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Salazar still not sure if Shell can drill offshore in Alaska’s Arctic

AlaskaDispatch

Jill Burke | Sep 3, 2010

Calling his visit a “whirlwind trip through Alaska,” U.S. Interior Secretary Ken Salazar stood before reporters in Anchorage on Friday — dressed in cowboy boots, jeans with notes tucked in a back pocket, a blue collared shirt and a baseball cap  — explaining the mission of his two-day visit to Alaska this week as a chance to see key regions of the state first-hand before making decisions about oil and gas development.

Salazar held a town hall meeting in Barrow and flew over the Beaufort Sea coast for a look at current and proposed oil and gas sites. He also toured the National Petroleum Reserve-Alaska and the Arctic National Wildlife Refuge. He held briefings with the Alyeska Pipeline Services Co. about the trans-Alaska oil pipeline, ConocoPhillips about a proposed drilling project in NPR-A, and with Shell Alaska about proposed offshore exploration projects in the Beaufort and Chukchi seas.

Earlier this year ConocoPhillips was denied a permit by the U.S. Army Corps of Engineers, which ruled the company had other, less environmentally disruptive options — like directional drilling — to access its target instead of relying on the construction of a new drilling pad. Salazar indicated Friday that he was getting involved to “see if we can resolve” the concerns of the U.S. Fish and Wildlife Service and the Environmental Protection Agency with the company’s drilling plan and “move forward.”

He also tried to clear up confusion on whether the drilling moratorium issued in the wake of BP’s oil spill in the Gulf of Mexico applies to Alaska. The moratorium does apply, he said, explaining that while Alaska may not be mentioned in the explicit language, he had simultaneously decided not to authorize new drilling or exploration activity in the Arctic, citing a new level of cautiousness in response to the Gulf spill.

“We will not be allowing that program to move forward” until the Interior Department is confident that drilling can be conducted responsibly in the Chukchi and Beaufort seas, he said.

Nationwide, three main questions are driving whether new offshore oil and gas activity will be allowed, Salazar said. Are the regulations for oil well blowout preventers, cementing and casing strict enough to ensure drilling and workplace safety? Can potential oil spills be adequately contained? And are oil spill response plans thorough and realistic?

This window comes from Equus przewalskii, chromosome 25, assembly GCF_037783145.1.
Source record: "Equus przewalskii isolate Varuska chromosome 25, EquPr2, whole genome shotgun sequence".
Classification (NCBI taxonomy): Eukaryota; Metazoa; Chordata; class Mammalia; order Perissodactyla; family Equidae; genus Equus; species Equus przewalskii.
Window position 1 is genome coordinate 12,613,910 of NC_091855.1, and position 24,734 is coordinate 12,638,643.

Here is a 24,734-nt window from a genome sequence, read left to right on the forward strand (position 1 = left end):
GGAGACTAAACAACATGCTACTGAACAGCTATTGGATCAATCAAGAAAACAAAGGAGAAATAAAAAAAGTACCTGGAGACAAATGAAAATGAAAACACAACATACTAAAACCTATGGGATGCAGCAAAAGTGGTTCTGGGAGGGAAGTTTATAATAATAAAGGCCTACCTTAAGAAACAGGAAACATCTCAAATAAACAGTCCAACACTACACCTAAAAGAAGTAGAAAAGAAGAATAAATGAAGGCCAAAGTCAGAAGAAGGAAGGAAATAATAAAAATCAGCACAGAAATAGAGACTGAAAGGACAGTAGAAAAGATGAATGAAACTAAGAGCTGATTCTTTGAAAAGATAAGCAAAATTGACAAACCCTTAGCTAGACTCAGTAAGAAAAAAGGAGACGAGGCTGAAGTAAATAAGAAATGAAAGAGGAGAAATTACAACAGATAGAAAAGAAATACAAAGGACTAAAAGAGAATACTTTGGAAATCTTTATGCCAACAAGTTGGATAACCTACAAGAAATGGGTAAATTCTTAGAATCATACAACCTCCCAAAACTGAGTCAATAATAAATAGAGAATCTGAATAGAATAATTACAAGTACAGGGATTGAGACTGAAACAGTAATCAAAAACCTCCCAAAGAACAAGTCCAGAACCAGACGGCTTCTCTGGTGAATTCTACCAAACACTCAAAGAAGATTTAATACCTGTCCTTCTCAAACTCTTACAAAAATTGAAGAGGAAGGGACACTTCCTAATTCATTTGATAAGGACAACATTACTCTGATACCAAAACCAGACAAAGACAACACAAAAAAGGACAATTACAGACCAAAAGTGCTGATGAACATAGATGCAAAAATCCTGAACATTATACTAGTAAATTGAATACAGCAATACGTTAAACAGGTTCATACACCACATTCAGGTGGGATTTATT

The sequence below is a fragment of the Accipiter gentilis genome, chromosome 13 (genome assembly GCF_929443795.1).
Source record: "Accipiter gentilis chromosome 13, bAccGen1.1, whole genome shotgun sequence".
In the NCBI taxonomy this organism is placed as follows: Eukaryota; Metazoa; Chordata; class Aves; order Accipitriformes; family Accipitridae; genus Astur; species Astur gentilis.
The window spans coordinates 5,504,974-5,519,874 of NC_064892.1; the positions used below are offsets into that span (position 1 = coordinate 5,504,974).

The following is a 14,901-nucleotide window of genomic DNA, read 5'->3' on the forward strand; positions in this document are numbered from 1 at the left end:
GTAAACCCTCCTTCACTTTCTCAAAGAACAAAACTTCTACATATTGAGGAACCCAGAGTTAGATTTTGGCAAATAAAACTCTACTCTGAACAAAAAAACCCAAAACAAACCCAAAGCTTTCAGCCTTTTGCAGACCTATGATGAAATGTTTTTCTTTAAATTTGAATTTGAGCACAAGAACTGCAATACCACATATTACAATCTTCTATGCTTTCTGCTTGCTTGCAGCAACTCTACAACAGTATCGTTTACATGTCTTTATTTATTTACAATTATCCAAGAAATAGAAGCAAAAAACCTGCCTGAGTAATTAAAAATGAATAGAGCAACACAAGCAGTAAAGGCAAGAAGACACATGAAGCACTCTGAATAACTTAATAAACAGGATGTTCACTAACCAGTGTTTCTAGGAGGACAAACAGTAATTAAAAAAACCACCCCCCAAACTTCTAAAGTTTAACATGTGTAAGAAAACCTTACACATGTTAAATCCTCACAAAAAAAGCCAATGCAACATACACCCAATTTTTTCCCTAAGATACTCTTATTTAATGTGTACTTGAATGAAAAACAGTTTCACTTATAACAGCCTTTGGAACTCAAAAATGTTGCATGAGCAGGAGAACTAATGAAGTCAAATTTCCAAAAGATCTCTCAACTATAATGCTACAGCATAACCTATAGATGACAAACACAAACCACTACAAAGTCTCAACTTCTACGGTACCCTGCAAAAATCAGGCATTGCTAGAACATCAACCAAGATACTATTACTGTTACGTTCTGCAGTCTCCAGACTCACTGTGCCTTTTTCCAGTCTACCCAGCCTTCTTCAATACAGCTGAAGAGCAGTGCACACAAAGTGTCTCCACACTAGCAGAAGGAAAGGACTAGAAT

Salazar said he hasn’t been comfortable with the level of science gathered about the Arctic’s unique environment or the oil and gas resources it may hold. Of specific concern is the lack of information about the pressure levels that might be encountered while tapping an offshore oil reservoir. He’s also concerned about the apparent inability to mount a large-scale response to a severe spill in the Arctic on the scale seen in the Gulf of Mexico in April.

Shell has said it needs a decision by the end of the year in order to plan for a 2011 exploratory season in the Arctic. Salazar, aware of the company’s need for certainty, said efforts were being made to resolve that question within the next several months, but offered no promises on the timeline.

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Comment by a former employee of Shell Oil USA

John,

I have a comment about Shell’s drilling plans in the Alaskan offshore Arctic.

Shell packed it in and walked away from this area 20 years ago. Now, they are suddenly in a ‘big rush’ to get back to drilling what will probably be delineation wells for some of their previously abandoned discoveries. What is the rush? Shell sat back and putzed around for 20 years trying to decide what to do in this area, they can now wait a few more years for the appropriate studies to be conducted.

In the mean time, maybe they could arrange to contract for a modern drilling rig to drill these wells.

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